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2010-UP-483 - Lawson v. SCDC

THIS OPINION HAS NO PRECEDENTIAL VALUE. IT SHOULD NOT BE CITED OR RELIED ON AS PRECEDENT IN ANY PROCEEDING EXCEPT AS PROVIDED BY RULE 268(d)(2), SCACR.

THE STATE OF SOUTH CAROLINA
In The Court of Appeals

Frank Lawson, Appellant,

v.

South Carolina Department of Corrections, Respondent.


Appeal From Administrative Law Court
John D. Geathers, Administrative Law Court Judge


Unpublished Opinion No. 2010-UP-483
Submitted October 1, 2010 – Filed November 4, 2010   


AFFIRMED


Frank Lawson, pro se, for Appellant.

Christopher D. Florian, of Columbia, for Respondent.

PER CURIAM: Frank Lawson appeals an order of the Administrative Law Court (ALC) affirming the South Carolina Department of Corrections's (the Department) determination he violated its disciplinary code by refusing or failing to obey orders.  On appeal, Lawson argues the ALC (1) erred in finding substantial evidence supported the Department's determination and (2) violated his right to due process because its determination is based on insufficient evidence.  Because substantial evidence supports the ALC's decision, we affirm[1] pursuant to Rule 220(b)(1), SCACR, and the following authorities: S.C. Code Ann. § 1-23-610(B) (Supp. 2009) (providing this court may not substitute "its judgment for the judgment of the [ALC] as to the weight of the evidence on questions of fact"); § 1-23-610(B)(e) (providing this court will reverse the ALC's decision if "the substantive rights of the petitioner have been prejudiced because the finding, conclusion, or decision is . . . clearly erroneous in view of the reliable, probative, and substantial evidence on the whole record").[2]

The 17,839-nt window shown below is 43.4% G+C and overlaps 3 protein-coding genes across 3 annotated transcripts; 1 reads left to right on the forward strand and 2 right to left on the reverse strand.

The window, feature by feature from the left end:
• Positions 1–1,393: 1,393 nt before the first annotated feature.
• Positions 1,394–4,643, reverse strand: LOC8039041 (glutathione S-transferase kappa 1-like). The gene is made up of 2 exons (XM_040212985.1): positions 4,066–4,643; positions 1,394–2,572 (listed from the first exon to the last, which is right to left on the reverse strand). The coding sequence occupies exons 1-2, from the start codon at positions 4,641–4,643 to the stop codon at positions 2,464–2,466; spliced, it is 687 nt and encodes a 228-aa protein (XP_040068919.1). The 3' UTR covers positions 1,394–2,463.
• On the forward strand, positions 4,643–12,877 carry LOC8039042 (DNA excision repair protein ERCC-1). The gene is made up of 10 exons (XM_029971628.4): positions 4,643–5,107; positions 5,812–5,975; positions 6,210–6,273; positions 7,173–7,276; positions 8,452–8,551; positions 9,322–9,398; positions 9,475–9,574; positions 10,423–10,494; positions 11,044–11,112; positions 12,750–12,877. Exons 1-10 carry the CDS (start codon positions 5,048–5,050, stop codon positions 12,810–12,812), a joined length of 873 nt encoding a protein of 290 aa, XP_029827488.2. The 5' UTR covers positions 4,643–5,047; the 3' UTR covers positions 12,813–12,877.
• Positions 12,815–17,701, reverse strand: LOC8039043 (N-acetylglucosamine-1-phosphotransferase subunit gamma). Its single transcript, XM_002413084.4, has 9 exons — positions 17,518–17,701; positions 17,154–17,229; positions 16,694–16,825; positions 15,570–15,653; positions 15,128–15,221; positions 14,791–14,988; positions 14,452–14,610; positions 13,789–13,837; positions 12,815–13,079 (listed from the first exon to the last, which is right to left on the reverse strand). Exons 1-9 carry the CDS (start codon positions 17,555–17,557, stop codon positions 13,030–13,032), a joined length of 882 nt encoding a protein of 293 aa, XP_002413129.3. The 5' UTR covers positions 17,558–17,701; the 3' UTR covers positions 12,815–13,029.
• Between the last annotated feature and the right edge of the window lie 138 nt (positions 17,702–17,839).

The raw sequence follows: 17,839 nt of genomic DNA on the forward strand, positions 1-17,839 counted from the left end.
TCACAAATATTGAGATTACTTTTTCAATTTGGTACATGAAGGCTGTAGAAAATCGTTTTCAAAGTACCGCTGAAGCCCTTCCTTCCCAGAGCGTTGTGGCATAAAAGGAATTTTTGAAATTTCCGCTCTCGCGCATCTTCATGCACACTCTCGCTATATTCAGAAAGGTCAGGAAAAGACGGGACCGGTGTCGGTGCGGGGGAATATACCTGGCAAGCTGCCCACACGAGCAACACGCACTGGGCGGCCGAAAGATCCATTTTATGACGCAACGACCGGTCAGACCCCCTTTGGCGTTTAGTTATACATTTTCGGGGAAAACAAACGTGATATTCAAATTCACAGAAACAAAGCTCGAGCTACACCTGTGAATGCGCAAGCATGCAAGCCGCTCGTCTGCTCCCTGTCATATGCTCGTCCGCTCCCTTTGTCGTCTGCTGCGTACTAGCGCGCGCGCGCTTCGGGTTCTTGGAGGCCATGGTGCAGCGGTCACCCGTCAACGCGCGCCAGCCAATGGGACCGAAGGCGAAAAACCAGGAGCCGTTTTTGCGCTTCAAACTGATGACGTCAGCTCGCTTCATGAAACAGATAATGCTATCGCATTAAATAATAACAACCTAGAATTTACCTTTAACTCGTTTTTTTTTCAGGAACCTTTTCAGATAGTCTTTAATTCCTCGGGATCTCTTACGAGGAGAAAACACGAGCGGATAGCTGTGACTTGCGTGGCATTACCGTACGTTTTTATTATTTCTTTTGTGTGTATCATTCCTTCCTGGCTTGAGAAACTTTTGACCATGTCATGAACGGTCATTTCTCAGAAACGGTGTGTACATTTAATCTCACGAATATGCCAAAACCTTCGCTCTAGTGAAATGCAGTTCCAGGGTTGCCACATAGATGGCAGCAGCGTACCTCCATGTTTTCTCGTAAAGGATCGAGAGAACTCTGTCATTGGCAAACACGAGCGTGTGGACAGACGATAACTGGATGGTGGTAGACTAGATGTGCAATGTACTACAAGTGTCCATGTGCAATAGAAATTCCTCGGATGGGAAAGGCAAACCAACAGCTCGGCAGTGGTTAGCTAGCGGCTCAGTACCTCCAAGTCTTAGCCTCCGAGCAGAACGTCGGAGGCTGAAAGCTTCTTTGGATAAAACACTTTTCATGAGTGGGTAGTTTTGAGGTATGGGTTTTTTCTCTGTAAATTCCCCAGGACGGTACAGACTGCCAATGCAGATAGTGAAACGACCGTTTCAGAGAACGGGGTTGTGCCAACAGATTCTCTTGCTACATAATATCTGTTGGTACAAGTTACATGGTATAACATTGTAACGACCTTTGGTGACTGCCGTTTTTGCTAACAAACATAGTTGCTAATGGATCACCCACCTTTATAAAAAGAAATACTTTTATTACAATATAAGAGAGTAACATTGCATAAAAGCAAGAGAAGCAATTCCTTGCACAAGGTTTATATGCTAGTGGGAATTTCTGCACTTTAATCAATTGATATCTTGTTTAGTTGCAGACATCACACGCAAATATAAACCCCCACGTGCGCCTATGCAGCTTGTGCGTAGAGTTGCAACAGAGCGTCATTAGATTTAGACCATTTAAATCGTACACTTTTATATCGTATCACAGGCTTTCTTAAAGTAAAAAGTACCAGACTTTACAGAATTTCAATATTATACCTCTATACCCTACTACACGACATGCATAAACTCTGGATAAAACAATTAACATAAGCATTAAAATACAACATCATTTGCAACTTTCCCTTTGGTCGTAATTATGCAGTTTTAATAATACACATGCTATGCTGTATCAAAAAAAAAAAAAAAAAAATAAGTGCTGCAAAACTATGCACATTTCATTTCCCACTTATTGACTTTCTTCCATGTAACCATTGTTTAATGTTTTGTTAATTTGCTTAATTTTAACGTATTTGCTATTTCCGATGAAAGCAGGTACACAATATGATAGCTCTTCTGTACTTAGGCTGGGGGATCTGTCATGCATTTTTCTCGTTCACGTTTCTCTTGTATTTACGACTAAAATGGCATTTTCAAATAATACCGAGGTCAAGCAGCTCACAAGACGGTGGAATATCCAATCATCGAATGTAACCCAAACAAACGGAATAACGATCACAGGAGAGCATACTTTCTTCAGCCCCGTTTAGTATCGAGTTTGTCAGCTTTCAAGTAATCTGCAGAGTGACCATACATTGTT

AFFIRMED.

SHORT, THOMAS, and LOCKEMY, JJ., concur.


[1] We decide this case without oral argument pursuant to Rule 215, SCACR.

[2] Because substantial evidence supports Lawson's disciplinary conviction, we need not reach his due process argument.  See Futch v. McAllister Towing of Georgetown, Inc., 335 S.C. 598, 613, 518 S.E.2d 591, 598 (1999) (finding an appellate court need not discuss remaining issues when disposition of a prior issue is dispositive).